Six I-League clubs have written to FIFA president Gianni Infantino, as they had stated earlier, to keep the fight alive of keeping their status as India’s top tier league. The letter labelled ISL as just a commercial league with no history that did not deserve to be India’s senior-most league.
Six I-League clubs have been fighting relentlessly to maintain their reputation as the country’s premier league, with Minerva Punjab FC owner Ranjit Bajaj leading the charge. The other clubs include Mohun Bagan, Churchill Brothers, Aizawl FC, Gokulam Kerala FC and East Bengal. A couple of days earlier, they had stated that they would write to both FIFA and the AFC before they file a complaint with the court in order to leave no stone unturned.
Currently, AFC recognizes I-League as the country’s top tier league but the AIFF could soon help change that as per it’s Master Rights Agreement with IMG-Reliance.
“Recent media reports and press statements from the AIFF itself have indicated that the AIFF is seeking to make the ISL, which came into existence in 2013, the senior-most league in the country, whereas I-League, that dates back to 2007 when it was launched as India’s first-ever professional football league is sought to be made into a second-tier and inferior league,” the clubs wrote in the letter, reported Scroll.in.
Earlier, the AIFF President Praful Patel had stated in a meeting with the clubs that it would seek permission from AFC to keep both the leagues running simultaneously for the next two to three years until a proper format can be formulated to merge them. However, the ISL would still get the AFC Champions League qualification spot which the I-League has held for long.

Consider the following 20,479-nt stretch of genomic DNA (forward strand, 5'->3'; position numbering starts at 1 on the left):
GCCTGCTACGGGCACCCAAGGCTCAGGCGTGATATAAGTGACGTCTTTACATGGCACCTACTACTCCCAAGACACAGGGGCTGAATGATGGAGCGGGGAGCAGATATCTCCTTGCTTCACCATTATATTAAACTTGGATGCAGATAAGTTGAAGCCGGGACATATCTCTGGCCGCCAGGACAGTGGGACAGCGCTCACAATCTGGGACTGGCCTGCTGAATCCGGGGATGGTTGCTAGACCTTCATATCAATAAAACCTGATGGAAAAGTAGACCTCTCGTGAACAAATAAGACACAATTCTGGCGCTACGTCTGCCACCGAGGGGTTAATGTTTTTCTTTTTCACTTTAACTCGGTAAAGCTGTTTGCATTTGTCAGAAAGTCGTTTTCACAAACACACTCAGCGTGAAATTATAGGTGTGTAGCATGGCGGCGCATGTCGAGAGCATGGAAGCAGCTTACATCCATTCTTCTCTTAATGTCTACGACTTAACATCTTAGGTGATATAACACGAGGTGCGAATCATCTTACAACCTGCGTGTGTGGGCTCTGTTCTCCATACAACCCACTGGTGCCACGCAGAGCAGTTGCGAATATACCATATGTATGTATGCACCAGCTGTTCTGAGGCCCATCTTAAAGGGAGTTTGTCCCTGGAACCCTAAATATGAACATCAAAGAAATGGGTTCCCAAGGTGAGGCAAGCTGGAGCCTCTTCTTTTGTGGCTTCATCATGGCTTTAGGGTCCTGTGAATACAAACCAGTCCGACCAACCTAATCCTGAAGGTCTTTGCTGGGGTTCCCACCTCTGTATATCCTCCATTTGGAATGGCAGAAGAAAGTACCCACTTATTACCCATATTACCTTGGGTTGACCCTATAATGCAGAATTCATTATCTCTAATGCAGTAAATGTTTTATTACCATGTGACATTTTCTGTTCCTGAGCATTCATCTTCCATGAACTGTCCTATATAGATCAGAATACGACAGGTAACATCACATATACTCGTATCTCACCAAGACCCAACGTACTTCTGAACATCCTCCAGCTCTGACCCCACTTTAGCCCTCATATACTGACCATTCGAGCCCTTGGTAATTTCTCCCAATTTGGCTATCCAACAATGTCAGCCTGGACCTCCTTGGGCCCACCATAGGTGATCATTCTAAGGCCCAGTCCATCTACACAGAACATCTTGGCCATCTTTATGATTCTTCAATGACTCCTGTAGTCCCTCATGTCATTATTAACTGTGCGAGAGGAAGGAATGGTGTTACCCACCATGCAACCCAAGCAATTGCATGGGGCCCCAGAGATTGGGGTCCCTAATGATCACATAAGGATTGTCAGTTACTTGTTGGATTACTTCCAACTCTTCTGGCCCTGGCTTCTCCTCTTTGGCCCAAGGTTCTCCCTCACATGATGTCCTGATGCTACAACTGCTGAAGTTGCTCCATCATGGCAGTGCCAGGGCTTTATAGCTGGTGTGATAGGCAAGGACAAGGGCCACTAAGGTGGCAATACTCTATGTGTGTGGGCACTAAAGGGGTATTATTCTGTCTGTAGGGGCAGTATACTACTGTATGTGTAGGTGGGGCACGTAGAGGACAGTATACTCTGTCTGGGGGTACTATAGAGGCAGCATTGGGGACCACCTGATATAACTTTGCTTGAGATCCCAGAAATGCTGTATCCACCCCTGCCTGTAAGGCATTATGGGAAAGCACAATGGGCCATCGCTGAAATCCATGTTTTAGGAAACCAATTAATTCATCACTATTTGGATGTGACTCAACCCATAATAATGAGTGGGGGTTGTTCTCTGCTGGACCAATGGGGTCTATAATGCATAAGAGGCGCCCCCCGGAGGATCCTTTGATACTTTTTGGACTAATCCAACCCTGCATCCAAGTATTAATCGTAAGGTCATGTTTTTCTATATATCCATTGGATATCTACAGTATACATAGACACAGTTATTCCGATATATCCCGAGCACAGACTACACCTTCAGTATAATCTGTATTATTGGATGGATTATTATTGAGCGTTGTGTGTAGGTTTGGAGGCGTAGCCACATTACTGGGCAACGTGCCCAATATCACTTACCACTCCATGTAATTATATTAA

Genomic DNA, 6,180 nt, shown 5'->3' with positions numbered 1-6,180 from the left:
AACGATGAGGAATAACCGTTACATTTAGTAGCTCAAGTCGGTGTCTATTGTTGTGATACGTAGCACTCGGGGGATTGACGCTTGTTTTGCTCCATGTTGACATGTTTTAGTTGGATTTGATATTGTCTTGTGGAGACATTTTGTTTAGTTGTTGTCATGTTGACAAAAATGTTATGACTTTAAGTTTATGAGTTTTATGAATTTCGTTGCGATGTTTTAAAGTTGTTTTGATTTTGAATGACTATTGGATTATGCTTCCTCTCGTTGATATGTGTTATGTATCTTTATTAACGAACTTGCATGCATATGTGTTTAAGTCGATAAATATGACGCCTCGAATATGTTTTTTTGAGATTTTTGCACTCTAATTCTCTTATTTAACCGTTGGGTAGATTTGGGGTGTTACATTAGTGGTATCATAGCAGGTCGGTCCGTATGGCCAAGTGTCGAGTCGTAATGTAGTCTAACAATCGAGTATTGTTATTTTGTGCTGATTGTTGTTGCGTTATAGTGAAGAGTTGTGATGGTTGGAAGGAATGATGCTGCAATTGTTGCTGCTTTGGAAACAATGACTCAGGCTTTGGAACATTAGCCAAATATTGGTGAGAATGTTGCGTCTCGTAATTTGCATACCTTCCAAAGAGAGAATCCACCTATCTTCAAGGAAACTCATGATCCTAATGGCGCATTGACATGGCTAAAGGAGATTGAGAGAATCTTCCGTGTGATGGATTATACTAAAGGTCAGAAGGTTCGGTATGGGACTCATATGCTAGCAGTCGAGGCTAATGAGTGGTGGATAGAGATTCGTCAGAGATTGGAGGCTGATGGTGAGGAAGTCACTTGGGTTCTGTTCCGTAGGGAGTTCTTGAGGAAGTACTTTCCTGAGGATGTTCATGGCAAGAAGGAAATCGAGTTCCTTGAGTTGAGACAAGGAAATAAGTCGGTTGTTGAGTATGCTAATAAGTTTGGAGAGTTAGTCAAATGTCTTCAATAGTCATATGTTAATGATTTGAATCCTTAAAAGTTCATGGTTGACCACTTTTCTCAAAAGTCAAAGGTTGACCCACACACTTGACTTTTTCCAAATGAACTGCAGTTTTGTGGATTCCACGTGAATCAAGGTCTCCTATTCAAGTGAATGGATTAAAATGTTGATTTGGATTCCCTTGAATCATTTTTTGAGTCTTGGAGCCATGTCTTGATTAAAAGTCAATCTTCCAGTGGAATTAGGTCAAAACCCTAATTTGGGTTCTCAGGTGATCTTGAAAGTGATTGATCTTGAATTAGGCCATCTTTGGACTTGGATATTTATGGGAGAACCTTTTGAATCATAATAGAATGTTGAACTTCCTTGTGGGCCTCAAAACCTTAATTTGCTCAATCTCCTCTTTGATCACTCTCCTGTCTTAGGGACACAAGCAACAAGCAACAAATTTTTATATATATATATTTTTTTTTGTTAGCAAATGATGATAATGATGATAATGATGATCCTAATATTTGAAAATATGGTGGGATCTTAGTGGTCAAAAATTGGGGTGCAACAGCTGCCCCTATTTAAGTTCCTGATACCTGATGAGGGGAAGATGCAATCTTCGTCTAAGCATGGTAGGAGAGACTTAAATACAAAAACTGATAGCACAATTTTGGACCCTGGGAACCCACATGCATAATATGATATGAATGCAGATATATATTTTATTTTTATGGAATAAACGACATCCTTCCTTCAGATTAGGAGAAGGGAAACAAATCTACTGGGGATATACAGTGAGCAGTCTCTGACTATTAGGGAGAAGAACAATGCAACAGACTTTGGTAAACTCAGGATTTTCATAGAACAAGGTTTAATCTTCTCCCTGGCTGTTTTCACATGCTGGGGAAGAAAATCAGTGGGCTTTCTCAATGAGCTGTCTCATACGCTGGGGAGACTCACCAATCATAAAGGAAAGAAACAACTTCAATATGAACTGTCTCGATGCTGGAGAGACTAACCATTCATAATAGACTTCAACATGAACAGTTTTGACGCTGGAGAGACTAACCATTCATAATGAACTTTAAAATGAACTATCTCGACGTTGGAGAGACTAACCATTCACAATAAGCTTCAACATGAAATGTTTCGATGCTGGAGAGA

“There is a sharp decline in the standard of Indian football. Football is one of the most popular sports in the world, including India, but this popularity has not been matched by necessary and good administration as far as the national body is concerned,” the letter further read.
The AIFF has previously had meetings with FIFA and AFC and formulated documents in regards to the future of Indian football. However, the same haven’t been provided to the I-League and the clubs have been excluded from executive meetings.
“The ISL is a purely commercial venture played by franchise-based clubs owned by the clubs. It has no relevance. More importantly, players invariably are in the 35-plus age bracket. Players who have no takers abroad are roped in, leading to a decline in the standard of Indian football.
"ISL is just like the IPL of football and so the question that arises is how can a purely commercial league be made into the senior-most league of the country which has no international recognition or standing,” the letter stated.
Cricket FootBall Kabaddi